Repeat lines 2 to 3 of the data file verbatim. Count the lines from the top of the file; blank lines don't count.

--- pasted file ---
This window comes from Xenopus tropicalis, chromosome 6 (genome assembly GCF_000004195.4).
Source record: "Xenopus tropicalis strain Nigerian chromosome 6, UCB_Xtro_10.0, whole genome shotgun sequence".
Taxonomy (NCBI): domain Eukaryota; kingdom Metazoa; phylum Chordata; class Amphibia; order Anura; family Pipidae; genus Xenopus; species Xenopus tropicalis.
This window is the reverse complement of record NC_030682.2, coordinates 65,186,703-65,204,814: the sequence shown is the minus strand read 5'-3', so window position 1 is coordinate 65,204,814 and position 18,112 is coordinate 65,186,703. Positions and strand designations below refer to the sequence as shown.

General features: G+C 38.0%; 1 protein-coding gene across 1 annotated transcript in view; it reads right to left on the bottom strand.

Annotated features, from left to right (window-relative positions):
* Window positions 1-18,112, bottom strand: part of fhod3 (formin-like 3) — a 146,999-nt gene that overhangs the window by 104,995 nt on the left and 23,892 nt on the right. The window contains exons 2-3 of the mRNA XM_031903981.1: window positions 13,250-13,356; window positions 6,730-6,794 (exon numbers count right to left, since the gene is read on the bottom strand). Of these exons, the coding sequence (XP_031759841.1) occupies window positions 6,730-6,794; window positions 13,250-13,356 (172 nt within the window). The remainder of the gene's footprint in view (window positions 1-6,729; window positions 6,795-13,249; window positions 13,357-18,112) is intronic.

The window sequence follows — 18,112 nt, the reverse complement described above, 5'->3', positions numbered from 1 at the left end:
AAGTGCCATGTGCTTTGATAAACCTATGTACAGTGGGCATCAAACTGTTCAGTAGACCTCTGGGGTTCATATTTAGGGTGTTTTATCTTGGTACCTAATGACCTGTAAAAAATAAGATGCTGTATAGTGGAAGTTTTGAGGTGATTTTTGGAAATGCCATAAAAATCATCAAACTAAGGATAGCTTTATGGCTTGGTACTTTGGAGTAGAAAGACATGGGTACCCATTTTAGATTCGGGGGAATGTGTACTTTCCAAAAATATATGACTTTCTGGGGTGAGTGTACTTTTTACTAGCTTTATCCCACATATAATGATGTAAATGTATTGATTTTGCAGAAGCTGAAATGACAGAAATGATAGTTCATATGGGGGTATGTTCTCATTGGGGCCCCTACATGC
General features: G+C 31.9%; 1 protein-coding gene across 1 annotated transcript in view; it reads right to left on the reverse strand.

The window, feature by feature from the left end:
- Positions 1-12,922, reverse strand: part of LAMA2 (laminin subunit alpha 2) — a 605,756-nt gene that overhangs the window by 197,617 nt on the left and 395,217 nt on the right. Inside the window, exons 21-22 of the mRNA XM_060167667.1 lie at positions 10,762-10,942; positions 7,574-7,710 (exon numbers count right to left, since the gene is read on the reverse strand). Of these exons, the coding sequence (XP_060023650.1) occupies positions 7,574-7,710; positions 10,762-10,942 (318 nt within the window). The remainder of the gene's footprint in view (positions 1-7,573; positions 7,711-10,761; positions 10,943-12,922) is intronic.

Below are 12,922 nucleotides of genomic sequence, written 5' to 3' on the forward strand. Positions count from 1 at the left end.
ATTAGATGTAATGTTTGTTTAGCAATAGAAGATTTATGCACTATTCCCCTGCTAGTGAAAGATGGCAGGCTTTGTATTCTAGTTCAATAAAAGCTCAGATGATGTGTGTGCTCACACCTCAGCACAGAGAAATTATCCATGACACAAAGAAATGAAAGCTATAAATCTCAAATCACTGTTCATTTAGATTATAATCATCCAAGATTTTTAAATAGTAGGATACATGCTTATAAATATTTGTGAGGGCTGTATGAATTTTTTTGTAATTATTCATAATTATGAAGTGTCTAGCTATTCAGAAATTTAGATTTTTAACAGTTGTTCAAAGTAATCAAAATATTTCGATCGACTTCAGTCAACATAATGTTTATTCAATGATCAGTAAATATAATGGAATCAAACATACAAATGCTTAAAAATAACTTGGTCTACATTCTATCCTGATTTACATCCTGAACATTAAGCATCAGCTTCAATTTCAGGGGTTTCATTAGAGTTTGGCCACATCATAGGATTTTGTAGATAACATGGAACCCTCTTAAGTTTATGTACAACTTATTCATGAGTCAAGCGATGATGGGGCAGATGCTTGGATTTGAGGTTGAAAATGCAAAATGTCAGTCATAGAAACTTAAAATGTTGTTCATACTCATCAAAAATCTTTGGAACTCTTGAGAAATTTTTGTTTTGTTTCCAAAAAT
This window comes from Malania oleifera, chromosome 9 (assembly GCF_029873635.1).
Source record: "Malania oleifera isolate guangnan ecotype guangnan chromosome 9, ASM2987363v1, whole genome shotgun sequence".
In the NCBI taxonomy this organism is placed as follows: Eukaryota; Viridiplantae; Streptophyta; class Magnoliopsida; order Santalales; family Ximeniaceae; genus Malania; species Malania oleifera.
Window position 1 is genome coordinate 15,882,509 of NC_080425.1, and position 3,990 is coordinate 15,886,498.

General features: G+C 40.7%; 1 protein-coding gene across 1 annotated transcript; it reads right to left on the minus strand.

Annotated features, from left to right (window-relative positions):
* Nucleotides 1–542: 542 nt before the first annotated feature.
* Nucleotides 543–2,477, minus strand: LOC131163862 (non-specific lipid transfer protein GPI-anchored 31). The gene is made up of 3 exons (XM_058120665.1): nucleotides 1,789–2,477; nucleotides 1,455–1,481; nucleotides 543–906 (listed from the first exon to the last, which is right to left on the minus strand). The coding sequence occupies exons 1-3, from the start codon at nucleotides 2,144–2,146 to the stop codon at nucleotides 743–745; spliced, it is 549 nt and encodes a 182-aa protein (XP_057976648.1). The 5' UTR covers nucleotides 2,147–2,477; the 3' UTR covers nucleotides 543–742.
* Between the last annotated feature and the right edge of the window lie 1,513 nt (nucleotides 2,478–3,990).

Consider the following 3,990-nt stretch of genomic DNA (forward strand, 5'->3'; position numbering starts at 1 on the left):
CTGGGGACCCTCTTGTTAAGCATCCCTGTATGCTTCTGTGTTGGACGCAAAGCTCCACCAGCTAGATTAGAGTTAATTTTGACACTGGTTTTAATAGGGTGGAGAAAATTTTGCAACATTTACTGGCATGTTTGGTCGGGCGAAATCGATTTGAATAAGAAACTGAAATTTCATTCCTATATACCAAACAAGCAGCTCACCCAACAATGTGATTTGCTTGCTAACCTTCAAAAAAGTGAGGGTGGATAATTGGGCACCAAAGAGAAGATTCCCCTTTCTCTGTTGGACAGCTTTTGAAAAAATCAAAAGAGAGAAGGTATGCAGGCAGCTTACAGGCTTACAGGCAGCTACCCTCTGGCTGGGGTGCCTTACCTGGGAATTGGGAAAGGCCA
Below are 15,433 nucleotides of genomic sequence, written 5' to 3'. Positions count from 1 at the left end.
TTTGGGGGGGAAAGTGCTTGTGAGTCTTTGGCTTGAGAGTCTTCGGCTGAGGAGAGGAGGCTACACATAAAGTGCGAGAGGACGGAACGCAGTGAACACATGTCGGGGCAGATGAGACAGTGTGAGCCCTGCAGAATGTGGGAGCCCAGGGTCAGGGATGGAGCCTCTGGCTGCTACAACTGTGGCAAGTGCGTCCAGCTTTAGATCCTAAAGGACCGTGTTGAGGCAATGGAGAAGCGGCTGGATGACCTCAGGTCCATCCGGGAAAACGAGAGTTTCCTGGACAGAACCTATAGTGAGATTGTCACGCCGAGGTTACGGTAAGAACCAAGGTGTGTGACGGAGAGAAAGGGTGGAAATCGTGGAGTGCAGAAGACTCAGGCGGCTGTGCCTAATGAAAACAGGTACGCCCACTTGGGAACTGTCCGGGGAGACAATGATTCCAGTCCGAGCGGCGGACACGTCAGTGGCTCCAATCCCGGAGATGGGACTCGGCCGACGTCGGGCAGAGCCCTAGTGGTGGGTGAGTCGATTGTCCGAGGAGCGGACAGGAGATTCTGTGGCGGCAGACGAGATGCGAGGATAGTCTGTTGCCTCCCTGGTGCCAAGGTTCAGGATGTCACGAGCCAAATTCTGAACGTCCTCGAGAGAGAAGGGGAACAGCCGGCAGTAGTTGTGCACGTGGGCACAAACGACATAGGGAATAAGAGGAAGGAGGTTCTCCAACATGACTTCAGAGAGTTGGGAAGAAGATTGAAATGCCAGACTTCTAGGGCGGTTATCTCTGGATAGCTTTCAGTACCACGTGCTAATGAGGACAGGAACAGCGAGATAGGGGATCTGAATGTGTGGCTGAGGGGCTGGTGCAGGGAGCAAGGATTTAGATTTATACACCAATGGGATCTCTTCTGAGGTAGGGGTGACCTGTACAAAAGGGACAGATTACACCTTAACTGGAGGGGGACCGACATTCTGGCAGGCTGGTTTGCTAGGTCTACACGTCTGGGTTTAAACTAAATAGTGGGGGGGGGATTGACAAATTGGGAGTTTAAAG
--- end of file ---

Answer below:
Source record: "Xenopus tropicalis strain Nigerian chromosome 6, UCB_Xtro_10.0, whole genome shotgun sequence".
Taxonomy (NCBI): domain Eukaryota; kingdom Metazoa; phylum Chordata; class Amphibia; order Anura; family Pipidae; genus Xenopus; species Xenopus tropicalis.